When developing a web site or web application, it is always a hassle to first commit the code to the repository, and then use FTP or SCP to update the code on the web server. Various IDEs allow to automatize this “code synchronization” process with a simple button to click, however this is still one additional step on the developer’s mind. We all went through these moments where, developing late in the night, we were trying to fix a bug and realized that we were working on the wrong version as we had forgotten to update the code on the web server. What a waste of time! For the development of a recent project, that includes sharing code with other developers, I decided to put an end to this code synchronization issue, by making it fully automatic. In this article, I first present the problem and my design of a configuration-independent solution. Then, I apply this solution to the specific context of my project, which uses Python as a web server, BitBucket/Mercurial as a repository solution, and Apache/PHP to handle the commit notifications.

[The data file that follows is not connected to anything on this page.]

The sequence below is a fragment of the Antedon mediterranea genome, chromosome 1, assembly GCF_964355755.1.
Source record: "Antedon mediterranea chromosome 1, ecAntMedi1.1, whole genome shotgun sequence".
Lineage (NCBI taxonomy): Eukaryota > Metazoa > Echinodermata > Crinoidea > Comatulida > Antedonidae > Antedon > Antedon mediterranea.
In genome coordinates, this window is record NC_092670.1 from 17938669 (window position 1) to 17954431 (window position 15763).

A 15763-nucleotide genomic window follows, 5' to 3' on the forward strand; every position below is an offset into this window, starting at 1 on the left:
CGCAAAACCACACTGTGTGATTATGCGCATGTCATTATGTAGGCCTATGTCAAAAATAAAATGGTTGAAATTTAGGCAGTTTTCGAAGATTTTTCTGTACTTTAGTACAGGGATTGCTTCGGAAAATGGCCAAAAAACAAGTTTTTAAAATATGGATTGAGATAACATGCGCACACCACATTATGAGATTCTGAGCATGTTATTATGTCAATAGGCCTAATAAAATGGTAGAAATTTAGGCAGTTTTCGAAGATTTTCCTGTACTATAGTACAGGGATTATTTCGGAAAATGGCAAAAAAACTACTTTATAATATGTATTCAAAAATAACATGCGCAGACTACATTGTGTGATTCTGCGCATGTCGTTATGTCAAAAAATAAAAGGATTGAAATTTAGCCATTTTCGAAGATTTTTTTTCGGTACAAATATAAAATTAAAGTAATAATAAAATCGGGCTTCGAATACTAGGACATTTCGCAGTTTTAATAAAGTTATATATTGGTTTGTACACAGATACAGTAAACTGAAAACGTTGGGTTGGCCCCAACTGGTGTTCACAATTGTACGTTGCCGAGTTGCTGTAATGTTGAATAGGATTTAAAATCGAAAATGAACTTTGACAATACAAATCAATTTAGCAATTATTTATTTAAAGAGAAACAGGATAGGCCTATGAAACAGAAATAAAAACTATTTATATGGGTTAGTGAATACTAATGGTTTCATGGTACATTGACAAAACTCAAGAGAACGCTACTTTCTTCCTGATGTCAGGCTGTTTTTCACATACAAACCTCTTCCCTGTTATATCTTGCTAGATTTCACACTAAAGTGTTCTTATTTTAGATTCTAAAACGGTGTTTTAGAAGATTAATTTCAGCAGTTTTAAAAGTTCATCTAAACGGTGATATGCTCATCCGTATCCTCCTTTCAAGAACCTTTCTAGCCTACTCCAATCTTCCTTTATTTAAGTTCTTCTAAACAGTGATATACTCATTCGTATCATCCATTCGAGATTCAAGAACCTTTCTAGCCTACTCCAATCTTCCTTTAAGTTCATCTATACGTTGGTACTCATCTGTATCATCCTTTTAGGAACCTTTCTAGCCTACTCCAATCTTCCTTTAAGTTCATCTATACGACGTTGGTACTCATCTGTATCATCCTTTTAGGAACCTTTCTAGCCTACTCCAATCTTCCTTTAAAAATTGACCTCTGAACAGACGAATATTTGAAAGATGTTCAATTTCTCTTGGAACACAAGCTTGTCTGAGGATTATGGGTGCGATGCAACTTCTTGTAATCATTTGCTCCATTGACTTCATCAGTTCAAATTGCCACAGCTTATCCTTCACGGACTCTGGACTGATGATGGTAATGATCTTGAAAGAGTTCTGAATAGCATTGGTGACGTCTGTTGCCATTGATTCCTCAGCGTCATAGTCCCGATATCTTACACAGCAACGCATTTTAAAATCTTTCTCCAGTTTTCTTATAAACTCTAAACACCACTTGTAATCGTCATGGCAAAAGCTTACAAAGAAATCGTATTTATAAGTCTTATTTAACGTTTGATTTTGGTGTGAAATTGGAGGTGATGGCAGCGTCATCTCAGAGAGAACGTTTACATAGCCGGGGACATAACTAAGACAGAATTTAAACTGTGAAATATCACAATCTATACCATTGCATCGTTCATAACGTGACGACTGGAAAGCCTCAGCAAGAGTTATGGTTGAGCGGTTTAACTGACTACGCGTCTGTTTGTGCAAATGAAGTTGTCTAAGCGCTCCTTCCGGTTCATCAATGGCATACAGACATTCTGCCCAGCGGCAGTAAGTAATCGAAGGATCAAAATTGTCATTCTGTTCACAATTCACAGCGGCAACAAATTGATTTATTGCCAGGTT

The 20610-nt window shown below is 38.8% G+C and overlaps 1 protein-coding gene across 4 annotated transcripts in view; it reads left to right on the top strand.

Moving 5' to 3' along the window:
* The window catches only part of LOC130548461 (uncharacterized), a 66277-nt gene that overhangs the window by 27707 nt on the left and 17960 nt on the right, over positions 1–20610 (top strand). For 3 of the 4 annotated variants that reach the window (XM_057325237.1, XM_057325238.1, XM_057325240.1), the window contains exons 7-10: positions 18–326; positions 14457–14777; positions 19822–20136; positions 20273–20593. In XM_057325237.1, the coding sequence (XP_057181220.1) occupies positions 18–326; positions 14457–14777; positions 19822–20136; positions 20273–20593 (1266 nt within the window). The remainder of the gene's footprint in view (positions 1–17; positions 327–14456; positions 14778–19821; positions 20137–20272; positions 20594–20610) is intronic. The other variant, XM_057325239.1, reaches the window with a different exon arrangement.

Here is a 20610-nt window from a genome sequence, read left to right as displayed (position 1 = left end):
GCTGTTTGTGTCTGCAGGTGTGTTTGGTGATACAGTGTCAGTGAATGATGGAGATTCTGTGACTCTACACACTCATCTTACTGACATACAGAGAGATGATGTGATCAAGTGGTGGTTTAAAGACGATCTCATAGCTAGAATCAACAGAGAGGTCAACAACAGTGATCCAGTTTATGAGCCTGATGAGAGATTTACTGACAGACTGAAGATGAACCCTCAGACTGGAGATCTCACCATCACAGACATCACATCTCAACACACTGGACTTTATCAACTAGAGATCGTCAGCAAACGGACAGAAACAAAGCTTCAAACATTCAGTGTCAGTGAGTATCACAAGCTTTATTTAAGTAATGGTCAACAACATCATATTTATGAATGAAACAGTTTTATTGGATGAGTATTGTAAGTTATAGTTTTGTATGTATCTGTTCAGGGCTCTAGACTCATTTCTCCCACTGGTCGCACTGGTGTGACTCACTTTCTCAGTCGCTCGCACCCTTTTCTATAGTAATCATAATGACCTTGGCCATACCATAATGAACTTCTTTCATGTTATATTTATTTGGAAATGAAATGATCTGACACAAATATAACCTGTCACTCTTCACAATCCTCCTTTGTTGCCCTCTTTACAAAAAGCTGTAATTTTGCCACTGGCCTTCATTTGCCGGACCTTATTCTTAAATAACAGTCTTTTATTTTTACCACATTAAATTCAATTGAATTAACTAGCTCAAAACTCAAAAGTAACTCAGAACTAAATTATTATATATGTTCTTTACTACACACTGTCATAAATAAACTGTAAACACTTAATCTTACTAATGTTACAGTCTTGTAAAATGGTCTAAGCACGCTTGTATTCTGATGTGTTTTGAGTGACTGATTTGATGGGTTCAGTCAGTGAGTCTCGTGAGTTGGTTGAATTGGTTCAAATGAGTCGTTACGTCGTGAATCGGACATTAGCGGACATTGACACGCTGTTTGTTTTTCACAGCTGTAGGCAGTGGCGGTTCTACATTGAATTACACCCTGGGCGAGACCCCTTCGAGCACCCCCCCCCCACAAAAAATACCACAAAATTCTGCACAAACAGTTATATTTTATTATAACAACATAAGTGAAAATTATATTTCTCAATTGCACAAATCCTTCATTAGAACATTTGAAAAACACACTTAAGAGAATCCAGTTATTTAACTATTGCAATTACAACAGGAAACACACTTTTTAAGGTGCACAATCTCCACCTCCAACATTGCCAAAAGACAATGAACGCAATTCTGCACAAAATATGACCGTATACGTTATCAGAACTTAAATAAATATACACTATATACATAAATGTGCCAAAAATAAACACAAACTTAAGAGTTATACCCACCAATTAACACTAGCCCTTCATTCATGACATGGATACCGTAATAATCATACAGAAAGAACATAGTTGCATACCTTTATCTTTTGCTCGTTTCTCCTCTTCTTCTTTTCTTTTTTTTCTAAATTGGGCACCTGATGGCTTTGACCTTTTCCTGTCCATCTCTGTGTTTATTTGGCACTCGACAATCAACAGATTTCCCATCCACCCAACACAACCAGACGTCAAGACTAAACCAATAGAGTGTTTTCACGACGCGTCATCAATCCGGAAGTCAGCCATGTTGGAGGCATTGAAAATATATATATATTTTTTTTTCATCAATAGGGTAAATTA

Manually updating the files on a web server after a commit is a simple and straightforward step. However, it can be the source of various errors, such as:
1. Accidentally uploading the files in a wrong location on the web server
2. Forgetting to update the code on the web server and waste time debugging a deprecated version
3. Being distracted by thinking about updating the code on the web server, and losing focus on the development flow
4. Wasting time, as even if updating manually takes only a few seconds, these seconds will add up dramatically
The actual step of committing the code to the repository can hardly be automatized, as only the developer can say when the code is ready to be pushed. On the contrary, updating the code on the web server could easily be avoided. A simple system would be to get the web server to update its files and restart automatically whenever a commit is made to the repository. Figure 1 below describes the design of this automatic synchronization system.